Alaska recognizes sacrifices of Tlingit code talkers in WWII

OAN Newsroom
UPDATED 7:15 AM PT — Wednesday, March 27, 2019

Decades after the end of WWII, Alaska is honoring the sacrifices of the Tlingit code talkers. State lawmakers passed a citation this month, posthumously awarding five Alaskan natives who were able to outsmart the Japanese by speaking in their native language.

Even their families were not aware of their service, because the military ordered the men to stay silent about their contributions in case the codes were needed again in a future war. Family members are now saying they are happy their loved ones are getting the same recognition as the Navajo code talkers.

This Nov. 22, 2016, photo provided by Sealaska Heritage Institute of Juneau, Alaska, shows a Congressional Gold Medal awarded to Alaska’s Tlingit tribe in 2013 for the World War II efforts of five Tlingit servicemen. The long-deceased men are being hailed by the state in March 2019 for using their Native language to help the military outsmart the Japanese with Tlingit codes they could not break. (Brian Wallace/Sealaska Heritage Institute via AP)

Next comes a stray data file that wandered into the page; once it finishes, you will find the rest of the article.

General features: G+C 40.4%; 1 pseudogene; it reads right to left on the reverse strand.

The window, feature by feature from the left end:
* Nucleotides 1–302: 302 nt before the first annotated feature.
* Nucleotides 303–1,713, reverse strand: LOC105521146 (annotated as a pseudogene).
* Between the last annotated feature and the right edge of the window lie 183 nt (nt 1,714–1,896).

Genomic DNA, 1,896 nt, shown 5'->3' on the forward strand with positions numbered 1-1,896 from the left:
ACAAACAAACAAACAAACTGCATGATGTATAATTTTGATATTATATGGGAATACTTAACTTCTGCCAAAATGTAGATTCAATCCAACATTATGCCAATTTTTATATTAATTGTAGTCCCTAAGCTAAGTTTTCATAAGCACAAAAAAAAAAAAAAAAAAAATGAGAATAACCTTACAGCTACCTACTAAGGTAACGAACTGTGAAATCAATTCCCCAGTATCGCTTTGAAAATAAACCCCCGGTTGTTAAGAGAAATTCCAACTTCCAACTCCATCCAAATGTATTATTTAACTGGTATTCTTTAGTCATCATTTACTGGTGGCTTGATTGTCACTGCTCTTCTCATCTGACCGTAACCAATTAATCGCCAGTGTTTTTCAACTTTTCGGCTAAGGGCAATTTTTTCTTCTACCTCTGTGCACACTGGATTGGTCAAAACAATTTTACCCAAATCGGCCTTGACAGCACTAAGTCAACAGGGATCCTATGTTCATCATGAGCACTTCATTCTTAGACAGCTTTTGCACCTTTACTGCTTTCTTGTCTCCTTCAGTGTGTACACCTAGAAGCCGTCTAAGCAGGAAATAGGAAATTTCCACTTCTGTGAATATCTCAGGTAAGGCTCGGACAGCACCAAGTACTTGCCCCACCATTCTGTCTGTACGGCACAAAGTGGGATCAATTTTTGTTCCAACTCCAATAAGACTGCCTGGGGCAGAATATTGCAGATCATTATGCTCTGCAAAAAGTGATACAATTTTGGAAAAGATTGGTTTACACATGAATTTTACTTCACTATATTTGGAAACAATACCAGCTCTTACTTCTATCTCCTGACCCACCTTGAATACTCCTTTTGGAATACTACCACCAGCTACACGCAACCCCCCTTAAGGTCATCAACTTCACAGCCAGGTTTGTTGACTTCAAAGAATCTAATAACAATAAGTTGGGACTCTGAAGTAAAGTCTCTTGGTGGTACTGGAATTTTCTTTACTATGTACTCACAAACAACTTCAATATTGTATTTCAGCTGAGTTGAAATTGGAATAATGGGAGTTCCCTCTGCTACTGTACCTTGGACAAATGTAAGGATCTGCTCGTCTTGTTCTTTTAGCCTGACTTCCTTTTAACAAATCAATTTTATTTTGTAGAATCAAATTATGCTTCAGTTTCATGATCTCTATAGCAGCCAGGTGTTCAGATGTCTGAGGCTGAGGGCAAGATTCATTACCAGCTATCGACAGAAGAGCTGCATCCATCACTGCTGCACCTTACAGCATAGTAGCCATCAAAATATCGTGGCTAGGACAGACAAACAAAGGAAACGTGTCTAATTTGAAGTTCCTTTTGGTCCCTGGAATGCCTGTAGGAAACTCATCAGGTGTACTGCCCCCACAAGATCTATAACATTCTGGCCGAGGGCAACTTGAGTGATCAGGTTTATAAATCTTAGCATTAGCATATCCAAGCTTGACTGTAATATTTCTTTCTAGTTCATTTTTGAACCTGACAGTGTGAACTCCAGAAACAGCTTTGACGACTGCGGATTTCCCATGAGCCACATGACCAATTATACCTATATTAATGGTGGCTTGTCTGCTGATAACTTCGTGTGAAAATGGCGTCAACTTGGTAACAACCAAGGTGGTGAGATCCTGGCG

“The Navajo code talkers have long been recognized…for the crucial role they played in WWII, but until very recently, no one knew that Tlingit code talkers also were used during that war,” said Senator Gary Stevens of Alaska. “Because they maintained confidentiality, there may be many other Tlingit code talkers who have yet to be identified.”

Congress posthumously awarded the Tlingit code talkers with the Silver Medal back in 2013.

150,000 of the nation’s veterans identify as Native American or Alaska native.

This undated photo provided by relatives shows the late Army veteran Richard Bean Sr. of Hoonah, Alaska and his wife Edith. Bean was among five long-deceased men who are being hailed by the state in March 2019 for their life-saving efforts during World War II for using their Native language to help the military outsmart the Japanese with Tlingit codes they could not break. (Family of Richard Bean Sr. via AP)

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